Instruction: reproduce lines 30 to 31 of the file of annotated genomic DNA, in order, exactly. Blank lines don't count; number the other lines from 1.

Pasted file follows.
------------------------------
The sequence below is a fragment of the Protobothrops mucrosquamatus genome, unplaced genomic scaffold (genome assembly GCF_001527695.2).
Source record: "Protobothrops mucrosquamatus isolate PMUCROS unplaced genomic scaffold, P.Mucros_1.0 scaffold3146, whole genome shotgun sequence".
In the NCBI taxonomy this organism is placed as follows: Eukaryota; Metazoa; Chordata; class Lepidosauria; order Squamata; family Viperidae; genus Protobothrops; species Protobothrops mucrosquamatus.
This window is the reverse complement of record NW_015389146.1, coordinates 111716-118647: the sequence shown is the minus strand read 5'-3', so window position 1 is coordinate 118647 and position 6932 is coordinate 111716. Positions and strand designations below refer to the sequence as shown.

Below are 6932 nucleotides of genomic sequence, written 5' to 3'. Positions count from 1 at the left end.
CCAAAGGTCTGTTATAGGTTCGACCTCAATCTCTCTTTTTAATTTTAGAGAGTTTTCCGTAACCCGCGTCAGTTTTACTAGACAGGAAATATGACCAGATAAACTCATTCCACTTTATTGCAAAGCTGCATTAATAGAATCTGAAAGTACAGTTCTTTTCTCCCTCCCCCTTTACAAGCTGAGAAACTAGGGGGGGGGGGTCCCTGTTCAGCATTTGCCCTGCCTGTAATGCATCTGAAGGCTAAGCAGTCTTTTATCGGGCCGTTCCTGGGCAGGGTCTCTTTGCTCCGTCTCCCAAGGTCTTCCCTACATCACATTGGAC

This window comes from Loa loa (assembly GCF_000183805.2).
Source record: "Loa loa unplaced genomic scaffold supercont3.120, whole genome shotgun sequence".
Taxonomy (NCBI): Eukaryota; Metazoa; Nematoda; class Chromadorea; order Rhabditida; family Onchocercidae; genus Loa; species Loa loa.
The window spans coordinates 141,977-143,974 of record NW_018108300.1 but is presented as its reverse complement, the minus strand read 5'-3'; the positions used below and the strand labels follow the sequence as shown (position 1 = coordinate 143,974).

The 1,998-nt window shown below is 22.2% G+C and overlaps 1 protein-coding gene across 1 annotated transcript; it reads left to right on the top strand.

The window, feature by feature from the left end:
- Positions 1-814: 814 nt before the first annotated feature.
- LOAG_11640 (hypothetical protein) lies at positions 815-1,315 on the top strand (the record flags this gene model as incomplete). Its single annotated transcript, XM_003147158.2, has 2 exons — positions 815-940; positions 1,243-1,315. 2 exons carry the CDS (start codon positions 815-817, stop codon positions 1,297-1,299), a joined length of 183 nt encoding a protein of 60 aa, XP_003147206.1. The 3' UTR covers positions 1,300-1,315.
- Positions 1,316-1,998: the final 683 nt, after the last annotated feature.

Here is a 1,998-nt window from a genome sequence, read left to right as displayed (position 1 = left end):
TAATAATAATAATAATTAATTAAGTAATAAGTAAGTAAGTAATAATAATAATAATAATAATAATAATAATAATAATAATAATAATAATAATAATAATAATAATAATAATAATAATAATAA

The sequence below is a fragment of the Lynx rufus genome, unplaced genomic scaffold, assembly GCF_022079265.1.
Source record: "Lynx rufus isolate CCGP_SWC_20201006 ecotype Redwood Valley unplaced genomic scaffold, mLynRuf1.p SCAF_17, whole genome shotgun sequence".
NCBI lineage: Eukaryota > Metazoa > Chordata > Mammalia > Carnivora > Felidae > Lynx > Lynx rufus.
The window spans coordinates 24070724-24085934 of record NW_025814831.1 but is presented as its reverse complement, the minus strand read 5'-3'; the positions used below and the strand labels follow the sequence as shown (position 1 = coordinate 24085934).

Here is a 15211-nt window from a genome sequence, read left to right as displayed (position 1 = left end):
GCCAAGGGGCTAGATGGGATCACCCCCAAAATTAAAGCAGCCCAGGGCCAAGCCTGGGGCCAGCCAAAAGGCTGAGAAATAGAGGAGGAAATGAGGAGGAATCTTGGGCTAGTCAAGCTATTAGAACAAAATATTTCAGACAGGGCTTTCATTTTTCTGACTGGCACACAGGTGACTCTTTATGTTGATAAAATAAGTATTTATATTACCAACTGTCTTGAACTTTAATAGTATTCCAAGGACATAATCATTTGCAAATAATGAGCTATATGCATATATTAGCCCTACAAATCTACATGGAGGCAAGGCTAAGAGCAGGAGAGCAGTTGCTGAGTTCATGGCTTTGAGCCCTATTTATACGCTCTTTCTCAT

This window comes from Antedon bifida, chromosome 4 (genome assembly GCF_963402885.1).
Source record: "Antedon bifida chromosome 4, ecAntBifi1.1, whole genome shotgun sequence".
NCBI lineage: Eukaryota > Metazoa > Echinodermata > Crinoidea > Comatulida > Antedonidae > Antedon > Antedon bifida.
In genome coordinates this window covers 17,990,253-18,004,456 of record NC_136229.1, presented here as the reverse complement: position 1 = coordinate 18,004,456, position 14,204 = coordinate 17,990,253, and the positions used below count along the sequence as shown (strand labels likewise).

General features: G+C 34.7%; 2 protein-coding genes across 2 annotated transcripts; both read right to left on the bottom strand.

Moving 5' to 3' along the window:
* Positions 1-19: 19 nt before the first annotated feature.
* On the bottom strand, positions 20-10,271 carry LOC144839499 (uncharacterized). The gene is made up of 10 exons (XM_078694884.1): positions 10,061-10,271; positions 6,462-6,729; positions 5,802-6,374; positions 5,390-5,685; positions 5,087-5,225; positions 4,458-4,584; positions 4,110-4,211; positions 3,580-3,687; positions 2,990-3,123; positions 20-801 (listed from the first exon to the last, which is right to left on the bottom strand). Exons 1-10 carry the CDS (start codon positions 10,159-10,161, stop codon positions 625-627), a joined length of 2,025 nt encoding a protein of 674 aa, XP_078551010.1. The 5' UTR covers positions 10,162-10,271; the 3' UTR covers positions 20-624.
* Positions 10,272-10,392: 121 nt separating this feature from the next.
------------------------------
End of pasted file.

* Positions 1-19: 19 nt before the first annotated feature.
* On the bottom strand, positions 20-10,271 carry LOC144839499 (uncharacterized). The gene is made up of 10 exons (XM_078694884.1): positions 10,061-10,271; positions 6,462-6,729; positions 5,802-6,374; positions 5,390-5,685; positions 5,087-5,225; positions 4,458-4,584; positions 4,110-4,211; positions 3,580-3,687; positions 2,990-3,123; positions 20-801 (listed from the first exon to the last, which is right to left on the bottom strand). Exons 1-10 carry the CDS (start codon positions 10,159-10,161, stop codon positions 625-627), a joined length of 2,025 nt encoding a protein of 674 aa, XP_078551010.1. The 5' UTR covers positions 10,162-10,271; the 3' UTR covers positions 20-624.